Health Professional News, Mighty Blog
No parent wants their child to be admitted to the hospital. However, if they are, families deserve the best expert care available. Unfortunately, that is often not the experience for minority families. Historically, Black patients have experienced disparities across the spectrum of health care, even when it comes to the most basic of patient needs – hair care. That’s why a team of nurses at Children’s Minnesota set out to address the issue and improve hair care for children in the hospital with textured hair.
Assessing the issue
The issue of caring for kids with a variety of hair textures and curl patterns had been brought up by patient families. Staff did what they could to address the need, however there was no formal training or system to stock the appropriate products. With the widespread support of Children’s Minnesota leaders, Courtney Kenefick, DNP, APRN, and Heidi Shafland, APRN, CNS, began the project in the fall of 2020 by assessing the knowledge gap.
“We asked our fellow nurses if they were taught in nursing school about how to care for different textures of hair. We also asked nursing schools what they teach when it comes to hair care,” described Heidi.
Courtney and Heidi also conducted a literature review and found many nurses and providers simply were never taught how to provide culturally sensitive hair care.
In addition to fellow nurses, the team also sought the expertise of Adriene Thornton, manager of health equity, who encouraged them to seek input from patient families and other departments.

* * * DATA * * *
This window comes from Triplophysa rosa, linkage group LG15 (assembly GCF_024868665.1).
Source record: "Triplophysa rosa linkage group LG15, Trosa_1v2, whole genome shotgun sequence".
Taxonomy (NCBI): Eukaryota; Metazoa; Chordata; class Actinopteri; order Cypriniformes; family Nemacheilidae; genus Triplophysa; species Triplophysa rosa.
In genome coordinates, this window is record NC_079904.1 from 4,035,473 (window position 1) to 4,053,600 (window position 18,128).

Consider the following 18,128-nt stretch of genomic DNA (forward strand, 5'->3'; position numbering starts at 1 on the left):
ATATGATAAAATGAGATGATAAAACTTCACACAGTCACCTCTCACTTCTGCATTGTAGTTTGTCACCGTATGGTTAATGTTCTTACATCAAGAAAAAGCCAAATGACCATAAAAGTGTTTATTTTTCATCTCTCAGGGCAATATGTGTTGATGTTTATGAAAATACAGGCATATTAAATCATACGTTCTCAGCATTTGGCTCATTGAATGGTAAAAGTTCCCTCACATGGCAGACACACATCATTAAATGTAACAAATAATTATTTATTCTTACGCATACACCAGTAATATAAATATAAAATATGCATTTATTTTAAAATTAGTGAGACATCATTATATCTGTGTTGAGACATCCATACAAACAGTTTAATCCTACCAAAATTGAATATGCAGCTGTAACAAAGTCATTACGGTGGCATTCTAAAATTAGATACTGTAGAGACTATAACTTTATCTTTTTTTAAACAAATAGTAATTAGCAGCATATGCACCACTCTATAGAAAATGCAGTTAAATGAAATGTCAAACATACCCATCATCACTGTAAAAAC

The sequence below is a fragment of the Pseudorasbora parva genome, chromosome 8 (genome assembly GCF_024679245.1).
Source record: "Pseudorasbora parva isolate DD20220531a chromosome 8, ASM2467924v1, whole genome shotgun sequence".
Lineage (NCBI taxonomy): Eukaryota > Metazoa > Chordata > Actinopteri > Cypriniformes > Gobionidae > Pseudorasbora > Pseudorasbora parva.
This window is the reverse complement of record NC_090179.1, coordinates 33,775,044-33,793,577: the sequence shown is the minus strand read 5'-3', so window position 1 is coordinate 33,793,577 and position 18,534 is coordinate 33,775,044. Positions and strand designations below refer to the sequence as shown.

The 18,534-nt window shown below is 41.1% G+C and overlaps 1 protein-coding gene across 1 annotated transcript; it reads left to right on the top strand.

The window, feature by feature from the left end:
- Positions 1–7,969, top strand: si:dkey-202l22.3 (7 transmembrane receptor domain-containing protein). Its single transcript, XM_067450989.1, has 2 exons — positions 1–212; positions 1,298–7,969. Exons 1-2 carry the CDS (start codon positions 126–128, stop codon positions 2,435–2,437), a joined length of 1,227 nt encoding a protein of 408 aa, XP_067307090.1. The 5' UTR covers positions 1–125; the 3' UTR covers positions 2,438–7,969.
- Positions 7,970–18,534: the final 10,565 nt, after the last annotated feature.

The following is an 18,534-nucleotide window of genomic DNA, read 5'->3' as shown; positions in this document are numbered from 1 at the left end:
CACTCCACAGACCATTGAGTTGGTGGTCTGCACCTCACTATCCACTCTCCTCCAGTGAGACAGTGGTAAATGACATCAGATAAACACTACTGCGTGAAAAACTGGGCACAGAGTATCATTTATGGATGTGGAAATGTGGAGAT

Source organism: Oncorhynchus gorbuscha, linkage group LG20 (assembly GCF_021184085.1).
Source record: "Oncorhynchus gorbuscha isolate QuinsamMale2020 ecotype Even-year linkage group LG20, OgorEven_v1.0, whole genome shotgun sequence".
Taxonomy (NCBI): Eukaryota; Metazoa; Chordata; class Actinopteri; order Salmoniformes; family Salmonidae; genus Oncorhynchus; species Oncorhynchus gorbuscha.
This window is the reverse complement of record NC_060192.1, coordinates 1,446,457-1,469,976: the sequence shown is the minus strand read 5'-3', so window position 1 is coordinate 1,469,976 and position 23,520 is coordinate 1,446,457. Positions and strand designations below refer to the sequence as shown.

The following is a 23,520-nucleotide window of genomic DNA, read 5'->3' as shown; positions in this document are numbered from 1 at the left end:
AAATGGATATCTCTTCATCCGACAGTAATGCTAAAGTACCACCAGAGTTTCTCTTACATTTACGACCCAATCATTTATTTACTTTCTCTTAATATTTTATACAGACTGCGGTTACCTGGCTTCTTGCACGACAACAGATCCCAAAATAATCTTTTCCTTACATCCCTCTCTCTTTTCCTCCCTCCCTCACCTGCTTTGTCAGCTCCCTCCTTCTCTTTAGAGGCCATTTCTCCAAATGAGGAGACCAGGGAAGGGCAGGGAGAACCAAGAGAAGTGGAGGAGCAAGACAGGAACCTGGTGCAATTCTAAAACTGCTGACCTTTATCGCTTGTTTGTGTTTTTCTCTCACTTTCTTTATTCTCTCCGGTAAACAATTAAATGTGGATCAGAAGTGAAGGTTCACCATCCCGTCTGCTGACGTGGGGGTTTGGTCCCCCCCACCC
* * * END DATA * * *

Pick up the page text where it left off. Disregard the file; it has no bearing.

“Our hair instills a sense of pride. But unfortunately, most Black women and girls experience some form of discrimination just because of their hair. We knew we had to do better for our patients and their families,” said Adriene.
According to the CROWN research study, more than 50% of Black mothers say their daughters faced discrimination because of their hair when they were just 5 years old.
Identifying products and education
Finding the right hair care products and getting them stocked in the hospitals was not as easy as going to the nearby store and picking them up. Because it’s a health care setting, Courtney and Heidi needed to consider if the product would cause other skin issues or potentially an infection. They partnered with several departments to identify the appropriate products, including teams from equity and inclusion, infection prevention, wound care and supply chain.
Once the evidence-based and culturally-appropriate products were stocked, it was time to educate staff on how to use them and understand why it’s important to know how to care for the hair of our diverse patients.
“Understanding the unique needs of all our patients helps health care workers build trust, which ultimately results in better care. There are medical issues related to inappropriate hair management, such as alopecia, broken hair shafts and seborrheic dermatitis. So, we need to care for hair properly,” said Courtney.
The team began by making the rounds to different units to talk about the newly available products and handed out tip sheets. They also produced a training video for bedside staff that consisted of three components:
- Discussion from a family about their experience with hair and scalp maintenance while their child was in the hospital.
- Hands-on demonstration for hair maintenance.
- Role-play-style introduction for how to discuss hair maintenance while children are in the hospital.
After initially being promoted during unit meetings and on company communications, such as email, the training video was integrated into orientation for new nurses in early 2022. The response from staff and families has been overwhelmingly positive.
“By providing our diverse patient families with culturally appropriate hair care is another step to more equitable health care. The work isn’t over yet, but this proves we can make progress,” said Adriene.